An artistic picture of Noah Aust '14. (Courtesy Photo)
Halloween may not be for two and a half months, but Noah Aust ’14 can’t get enough of the spooky and scary—and now his fascination with horror and gothic is hitting the film festival circuit.
How to Make a Nightmare was viewed recently at the Fantasia International Film Festival in Montreal. It’s a “dark fantasy film about monsters who make nightmares,” said the Oakland, California, native, who used the nine-minute film as his undergraduate thesis project in the Visual and Media Arts Department last semester.
Aust, who is living in Los Angeles, described Fantasia as “the Sundance of [expletive]-up sci-fi/horror.”
Nightmare was awarded Special Mention of the Jury in the festival’s International Short Film Awards category for “its cinematic and psychological vision,” according to Variety.
In Aust’s movie, the monsters “cook [the nightmares] up in a weird underground laboratory and then program them into this girl’s head,” he said. “So they’re driving this girl crazy, but one of them starts falling in love with her.”
“It’s …a very strange, dreamlike fairy tale.”
An example of art work found on Noah Aust's website. (Courtesy Photo)
He’s also begun a new project, a provocative art photography magazine, Acid Fatty, which he’s producing with Emerson alumni.
Explain why you made How to Make a Nightmare.
Aust: I wanted to make a movie about anxiety and guilt and mental illness, but I wanted it to be a dark comedy. And I love dream sequences.
Noah Aust '14. (Courtesy Photo)
Tell us about your artistic background.
I’ve been drawing, writing, and making weird movies for as long as I can remember. I was waving around a VHS camcorder when I was five or six. My parents are weird artists and I grew up in that kind of environment. I was pretty creepy from the beginning.
How would you describe this genre? Horror? Or something more specific?
Nightmare remixes a bunch of genre traditions. I drew a lot from Eastern European gothic/surrealist stuff, like Kafka and Svankmajer and their 21st-century counterparts, M. Dot Strange and the Brothers Quay. The storyline is part gothic literature, part 1970s surveillance thriller. The production design is pretty steampunk. I wanted this feeling of things rustling, corroding, breaking apart. I like steampunk because everything is deteriorating, and that’s a big theme of the story. Because the film’s storyline is kind of abstract, I had to find ways to convey the narrative through things like texture.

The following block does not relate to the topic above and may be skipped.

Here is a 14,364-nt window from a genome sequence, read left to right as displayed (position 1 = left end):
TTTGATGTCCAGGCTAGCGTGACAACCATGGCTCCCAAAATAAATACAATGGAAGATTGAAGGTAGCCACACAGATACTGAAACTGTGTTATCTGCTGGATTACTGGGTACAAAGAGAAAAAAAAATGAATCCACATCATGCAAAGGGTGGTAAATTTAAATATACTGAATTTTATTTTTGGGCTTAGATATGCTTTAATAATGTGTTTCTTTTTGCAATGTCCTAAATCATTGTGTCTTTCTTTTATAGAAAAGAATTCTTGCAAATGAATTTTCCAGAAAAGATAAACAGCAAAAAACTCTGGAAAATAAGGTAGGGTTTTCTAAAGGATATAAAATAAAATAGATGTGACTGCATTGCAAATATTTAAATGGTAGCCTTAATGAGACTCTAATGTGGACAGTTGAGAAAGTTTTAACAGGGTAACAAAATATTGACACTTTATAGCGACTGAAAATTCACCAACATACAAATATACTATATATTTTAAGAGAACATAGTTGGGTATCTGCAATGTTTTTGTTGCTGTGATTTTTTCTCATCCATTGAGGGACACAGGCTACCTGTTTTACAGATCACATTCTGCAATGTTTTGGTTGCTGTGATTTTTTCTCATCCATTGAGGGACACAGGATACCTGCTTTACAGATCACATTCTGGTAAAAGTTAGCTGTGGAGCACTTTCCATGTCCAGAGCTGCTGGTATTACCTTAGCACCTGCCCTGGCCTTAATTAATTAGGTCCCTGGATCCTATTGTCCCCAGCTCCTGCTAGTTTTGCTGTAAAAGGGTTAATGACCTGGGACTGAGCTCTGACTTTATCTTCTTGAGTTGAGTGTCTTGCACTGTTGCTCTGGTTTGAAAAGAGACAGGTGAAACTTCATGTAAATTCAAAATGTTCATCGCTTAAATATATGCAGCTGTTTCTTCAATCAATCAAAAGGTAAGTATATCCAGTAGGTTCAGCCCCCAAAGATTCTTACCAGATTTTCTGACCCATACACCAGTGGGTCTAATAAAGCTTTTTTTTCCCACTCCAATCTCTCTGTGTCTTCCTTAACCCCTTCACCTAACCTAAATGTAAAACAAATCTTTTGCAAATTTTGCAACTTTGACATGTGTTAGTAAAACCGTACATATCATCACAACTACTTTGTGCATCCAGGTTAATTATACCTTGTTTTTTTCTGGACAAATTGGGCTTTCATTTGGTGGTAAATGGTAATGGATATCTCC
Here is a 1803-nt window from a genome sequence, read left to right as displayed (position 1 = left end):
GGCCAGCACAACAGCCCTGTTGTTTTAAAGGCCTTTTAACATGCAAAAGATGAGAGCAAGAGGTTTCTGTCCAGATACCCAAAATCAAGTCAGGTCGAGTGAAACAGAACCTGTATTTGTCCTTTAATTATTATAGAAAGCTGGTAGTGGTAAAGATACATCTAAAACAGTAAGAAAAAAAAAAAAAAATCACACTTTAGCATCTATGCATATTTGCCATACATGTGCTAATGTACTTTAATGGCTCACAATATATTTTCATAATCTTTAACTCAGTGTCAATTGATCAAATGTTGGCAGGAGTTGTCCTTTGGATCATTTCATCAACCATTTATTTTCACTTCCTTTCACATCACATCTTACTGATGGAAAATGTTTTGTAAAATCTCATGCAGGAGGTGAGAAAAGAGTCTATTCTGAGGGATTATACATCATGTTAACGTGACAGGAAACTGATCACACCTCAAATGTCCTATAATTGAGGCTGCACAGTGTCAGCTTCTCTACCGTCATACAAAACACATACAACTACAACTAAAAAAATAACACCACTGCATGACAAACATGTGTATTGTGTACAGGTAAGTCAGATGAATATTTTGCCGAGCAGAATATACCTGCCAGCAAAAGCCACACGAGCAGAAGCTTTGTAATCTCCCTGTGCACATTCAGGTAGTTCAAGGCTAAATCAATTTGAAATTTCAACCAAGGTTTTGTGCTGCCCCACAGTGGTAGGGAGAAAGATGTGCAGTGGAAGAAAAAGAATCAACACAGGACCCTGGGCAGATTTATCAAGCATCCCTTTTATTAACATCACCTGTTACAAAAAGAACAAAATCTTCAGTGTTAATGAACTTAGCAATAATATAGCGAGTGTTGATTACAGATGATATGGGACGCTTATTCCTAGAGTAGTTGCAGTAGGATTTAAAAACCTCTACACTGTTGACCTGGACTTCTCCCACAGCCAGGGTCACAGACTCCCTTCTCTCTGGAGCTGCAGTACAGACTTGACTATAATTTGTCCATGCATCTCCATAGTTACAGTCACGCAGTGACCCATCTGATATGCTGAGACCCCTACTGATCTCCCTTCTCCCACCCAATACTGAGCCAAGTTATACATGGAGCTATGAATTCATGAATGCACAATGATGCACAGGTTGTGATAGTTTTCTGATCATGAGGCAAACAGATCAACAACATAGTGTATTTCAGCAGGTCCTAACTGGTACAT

Why are you so into this?
I like the gothic genre because it’s all about anxiety. Working through anxiety is one of the main reasons I make art. It’s really cathartic to take all your ugly, [messed]-up feelings and process them into something beautiful. It gives them meaning and makes them worth something.
Why did you embark upon the Nightmare project at Emerson?
I really wanted to take everything I’d learned about filmmaking and cram it all into a short film. The movie is kind of cluttered, but that’s the point. I wanted to make an attack on the full senses…cramming as much into the frame as humanly possible.
What do you value most about Emerson?
Definitely the students. I met some really, really amazing collaborators at Emerson. Everybody’s really into collaboration and helping each other out. I made the best friends I’ve ever had.